Once your studio is prepped for recording, you can record to any device that will accept audio. The best results will be either recording to a DAT (digital audiotape) or directly onto your computer. Once the audio is recorded and youve chosen the best takes, you should clean the audio by removing any background noise that may have been recorded. We use Sound Forge for recording and Cool Edit Pro for removing unwanted noise. Years ago, we used to record room tone, or the general sounds in the recording area that had a slight hum. We then edited that tone over any gaps in the dialogue, so that the quality of the sound wouldnt change. Now, with digital audio recording, we ordinarily remove all background noises, so room tone is seldom necessary.
Left: the area highlighted in white is the noise in a silent portion of the recording. Selecting this sample allows you to eliminate that noise in the entire audio file. In the next image, the background noise profile shown on the left is used here to remove noise from the audio.
Different software programs work differently to remove background noise. In Cool Edit Pro, for example, you select a portion of the audio with no dialogue and sample it then load this sample as your background noise profile. Then you select the entire audio file and have the software remove all elements that match the background noise profile.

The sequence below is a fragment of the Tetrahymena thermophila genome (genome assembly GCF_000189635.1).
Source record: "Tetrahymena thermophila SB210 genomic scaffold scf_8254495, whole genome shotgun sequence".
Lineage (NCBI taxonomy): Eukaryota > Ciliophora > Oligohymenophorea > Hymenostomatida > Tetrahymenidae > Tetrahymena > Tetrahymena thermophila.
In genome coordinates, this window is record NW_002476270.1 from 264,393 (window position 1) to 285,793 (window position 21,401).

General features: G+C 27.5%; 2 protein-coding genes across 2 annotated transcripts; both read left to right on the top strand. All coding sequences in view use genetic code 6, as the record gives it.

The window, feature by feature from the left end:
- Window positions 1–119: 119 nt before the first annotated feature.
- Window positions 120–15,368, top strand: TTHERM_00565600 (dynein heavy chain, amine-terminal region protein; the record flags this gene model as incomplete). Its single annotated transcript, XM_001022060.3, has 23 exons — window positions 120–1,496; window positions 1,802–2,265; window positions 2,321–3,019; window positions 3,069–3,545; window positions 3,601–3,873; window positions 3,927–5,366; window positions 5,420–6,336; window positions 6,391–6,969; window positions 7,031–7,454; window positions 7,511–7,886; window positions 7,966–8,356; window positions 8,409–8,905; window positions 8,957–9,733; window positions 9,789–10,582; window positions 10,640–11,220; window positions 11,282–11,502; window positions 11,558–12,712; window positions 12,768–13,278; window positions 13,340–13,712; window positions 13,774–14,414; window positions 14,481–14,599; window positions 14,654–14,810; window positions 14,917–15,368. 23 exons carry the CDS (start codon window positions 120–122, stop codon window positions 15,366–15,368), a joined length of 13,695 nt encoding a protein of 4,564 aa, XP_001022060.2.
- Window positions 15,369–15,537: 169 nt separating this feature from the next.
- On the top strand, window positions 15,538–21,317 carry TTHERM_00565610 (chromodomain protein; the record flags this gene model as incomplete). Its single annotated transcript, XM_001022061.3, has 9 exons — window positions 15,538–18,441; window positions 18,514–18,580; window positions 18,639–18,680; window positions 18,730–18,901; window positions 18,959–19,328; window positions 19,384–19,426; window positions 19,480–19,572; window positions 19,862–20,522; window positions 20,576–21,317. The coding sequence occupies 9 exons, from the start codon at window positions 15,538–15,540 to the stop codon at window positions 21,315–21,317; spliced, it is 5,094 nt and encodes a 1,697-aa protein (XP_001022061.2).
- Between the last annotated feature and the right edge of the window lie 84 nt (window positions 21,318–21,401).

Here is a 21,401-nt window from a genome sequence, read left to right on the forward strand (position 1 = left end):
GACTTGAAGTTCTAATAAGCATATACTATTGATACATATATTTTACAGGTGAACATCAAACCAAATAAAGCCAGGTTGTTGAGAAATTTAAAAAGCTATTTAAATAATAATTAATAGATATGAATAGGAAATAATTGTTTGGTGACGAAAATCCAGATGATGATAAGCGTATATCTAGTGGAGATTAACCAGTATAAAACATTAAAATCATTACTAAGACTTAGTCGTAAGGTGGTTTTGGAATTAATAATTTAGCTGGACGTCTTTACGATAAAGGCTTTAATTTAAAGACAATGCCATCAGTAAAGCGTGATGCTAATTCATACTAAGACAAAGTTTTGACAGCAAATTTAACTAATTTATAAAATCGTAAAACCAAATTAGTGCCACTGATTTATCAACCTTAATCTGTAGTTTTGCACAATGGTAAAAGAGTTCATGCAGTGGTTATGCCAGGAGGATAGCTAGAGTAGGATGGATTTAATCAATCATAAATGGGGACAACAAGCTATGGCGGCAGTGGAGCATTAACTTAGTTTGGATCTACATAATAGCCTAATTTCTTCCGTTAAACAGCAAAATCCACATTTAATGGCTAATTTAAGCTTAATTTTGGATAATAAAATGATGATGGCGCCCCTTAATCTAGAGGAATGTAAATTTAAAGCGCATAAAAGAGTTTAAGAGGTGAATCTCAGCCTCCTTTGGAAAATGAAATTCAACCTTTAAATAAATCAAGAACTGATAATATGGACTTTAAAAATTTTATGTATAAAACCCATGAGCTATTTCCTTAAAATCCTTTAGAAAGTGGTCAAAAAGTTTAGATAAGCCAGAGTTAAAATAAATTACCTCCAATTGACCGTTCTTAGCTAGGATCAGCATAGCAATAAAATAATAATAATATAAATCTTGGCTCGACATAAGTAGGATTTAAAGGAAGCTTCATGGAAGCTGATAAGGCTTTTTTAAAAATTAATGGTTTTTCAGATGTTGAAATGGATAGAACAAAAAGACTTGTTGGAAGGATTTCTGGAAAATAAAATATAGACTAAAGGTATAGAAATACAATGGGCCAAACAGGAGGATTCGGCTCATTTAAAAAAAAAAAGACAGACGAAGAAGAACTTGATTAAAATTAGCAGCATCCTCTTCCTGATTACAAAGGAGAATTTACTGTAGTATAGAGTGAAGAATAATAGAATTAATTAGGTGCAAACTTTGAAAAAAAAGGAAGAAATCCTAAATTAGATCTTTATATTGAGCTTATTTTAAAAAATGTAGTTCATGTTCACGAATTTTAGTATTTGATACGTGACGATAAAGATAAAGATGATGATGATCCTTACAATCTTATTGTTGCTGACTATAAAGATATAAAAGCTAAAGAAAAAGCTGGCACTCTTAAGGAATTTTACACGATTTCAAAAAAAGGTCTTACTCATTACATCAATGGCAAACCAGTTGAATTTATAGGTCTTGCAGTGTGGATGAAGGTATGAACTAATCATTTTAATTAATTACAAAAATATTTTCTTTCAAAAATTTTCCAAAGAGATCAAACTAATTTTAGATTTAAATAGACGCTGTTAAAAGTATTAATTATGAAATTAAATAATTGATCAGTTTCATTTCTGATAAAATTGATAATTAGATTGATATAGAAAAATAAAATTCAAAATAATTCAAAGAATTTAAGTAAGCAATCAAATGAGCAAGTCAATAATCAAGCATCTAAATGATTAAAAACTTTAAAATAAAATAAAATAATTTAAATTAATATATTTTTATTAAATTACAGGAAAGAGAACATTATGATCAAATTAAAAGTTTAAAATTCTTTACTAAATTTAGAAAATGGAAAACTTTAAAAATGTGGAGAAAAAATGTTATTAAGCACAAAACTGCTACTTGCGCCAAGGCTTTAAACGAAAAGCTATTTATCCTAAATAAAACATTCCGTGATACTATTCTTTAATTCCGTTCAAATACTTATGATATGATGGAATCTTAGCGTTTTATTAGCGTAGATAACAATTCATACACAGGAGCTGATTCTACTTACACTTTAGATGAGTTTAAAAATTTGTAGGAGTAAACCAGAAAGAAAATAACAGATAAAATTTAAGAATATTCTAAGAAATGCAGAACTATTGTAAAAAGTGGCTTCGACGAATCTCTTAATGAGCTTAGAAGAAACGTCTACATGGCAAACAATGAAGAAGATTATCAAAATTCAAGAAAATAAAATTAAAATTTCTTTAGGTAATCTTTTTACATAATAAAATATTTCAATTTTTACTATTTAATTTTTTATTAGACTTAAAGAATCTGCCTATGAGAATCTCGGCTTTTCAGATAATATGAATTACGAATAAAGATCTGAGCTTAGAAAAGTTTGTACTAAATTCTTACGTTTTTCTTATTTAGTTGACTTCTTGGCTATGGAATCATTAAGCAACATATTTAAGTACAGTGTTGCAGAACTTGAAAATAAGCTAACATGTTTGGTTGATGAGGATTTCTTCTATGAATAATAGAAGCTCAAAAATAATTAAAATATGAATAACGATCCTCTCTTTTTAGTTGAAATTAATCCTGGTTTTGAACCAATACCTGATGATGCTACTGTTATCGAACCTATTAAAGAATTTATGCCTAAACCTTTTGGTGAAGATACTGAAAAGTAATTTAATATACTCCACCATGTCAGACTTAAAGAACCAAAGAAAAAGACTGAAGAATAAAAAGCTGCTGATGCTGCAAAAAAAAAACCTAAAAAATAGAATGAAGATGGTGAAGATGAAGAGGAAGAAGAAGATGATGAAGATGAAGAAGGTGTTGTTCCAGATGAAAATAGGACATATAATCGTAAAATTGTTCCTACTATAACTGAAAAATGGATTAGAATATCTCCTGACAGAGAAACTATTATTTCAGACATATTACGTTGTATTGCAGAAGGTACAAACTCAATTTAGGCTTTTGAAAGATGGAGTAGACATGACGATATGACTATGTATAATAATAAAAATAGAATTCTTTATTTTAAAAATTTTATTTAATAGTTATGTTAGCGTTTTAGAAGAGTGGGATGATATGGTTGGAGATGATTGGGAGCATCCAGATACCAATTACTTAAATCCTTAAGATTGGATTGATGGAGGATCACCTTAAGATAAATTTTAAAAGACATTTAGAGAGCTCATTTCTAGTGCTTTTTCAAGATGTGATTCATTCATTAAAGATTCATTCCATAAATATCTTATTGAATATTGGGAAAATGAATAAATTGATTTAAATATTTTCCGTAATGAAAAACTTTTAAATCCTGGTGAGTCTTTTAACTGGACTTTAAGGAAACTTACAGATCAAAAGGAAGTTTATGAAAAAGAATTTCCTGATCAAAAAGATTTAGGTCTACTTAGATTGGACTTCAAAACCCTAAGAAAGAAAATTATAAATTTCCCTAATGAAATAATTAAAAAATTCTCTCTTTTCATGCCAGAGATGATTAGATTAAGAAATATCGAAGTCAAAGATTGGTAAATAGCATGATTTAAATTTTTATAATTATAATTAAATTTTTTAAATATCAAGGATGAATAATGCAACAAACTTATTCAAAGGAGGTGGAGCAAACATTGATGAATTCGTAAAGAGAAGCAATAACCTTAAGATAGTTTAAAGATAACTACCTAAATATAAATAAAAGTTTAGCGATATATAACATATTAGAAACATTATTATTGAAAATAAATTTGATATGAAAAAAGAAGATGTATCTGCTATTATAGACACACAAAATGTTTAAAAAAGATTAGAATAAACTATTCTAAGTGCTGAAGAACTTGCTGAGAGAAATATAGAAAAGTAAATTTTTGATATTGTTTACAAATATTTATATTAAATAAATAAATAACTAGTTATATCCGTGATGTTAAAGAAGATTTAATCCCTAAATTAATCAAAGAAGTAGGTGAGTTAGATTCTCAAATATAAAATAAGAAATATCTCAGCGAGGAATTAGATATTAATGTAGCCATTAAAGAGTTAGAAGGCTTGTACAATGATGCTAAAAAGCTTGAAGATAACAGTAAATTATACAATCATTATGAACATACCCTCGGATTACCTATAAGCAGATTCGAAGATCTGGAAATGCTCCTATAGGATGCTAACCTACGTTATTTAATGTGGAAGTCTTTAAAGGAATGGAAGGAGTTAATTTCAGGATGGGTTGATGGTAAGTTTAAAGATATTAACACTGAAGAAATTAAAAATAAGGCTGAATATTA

In addition to Sound Forge, another popular audio program is ProTools. ProTools also offers a free version of its program that may be downloaded from the Web at www.digidesign.com/ptfree/. This is a fully functioning version, but it only works on a few operating systems. Since software changes so quickly, there may be other freeware or shareware audio programs than these available at any time. It is always a good idea to search the Internet for free or affordable programs to use.
The remaining chapter describes the recording process with funding, audio formats, editing, timing, animatics, file naming and more. To learn about other topics, check out Producing Independent 2D Character Animation, published by Focal Press. It can be bought at any bookstore or online.
Producing Independent 2D Character Animation: Making and Selling a Short Film by Mark Simon. Burlington, Massachusetts: Focal Press, 2003. 432 pages. ISBN: 0-240-80513-5.
Mark Simon founded and owns A&S Animation, Inc., an award-winning cel animation house in Florida, which develops and produces character animation for commercials, TV, training videos and the Web. He also owns Animatics & Storyboards, Inc., the largest storyboard house in the southern United States, which has provided work on more than 1,200 productions. Marks accomplishments include owning an award-winning advertising firm, being a syndicated cartoonist, production designer of film, TV, and animations and writing entertainment industry books and lecturing on both animation and storyboards. Winning more than 30 animation awards for his efforts, Mark has directed Timmys Lessons In Nature (which he sold as a TV series), My Wife Is Pregnant, numerous commercials, training videos and television series special effects.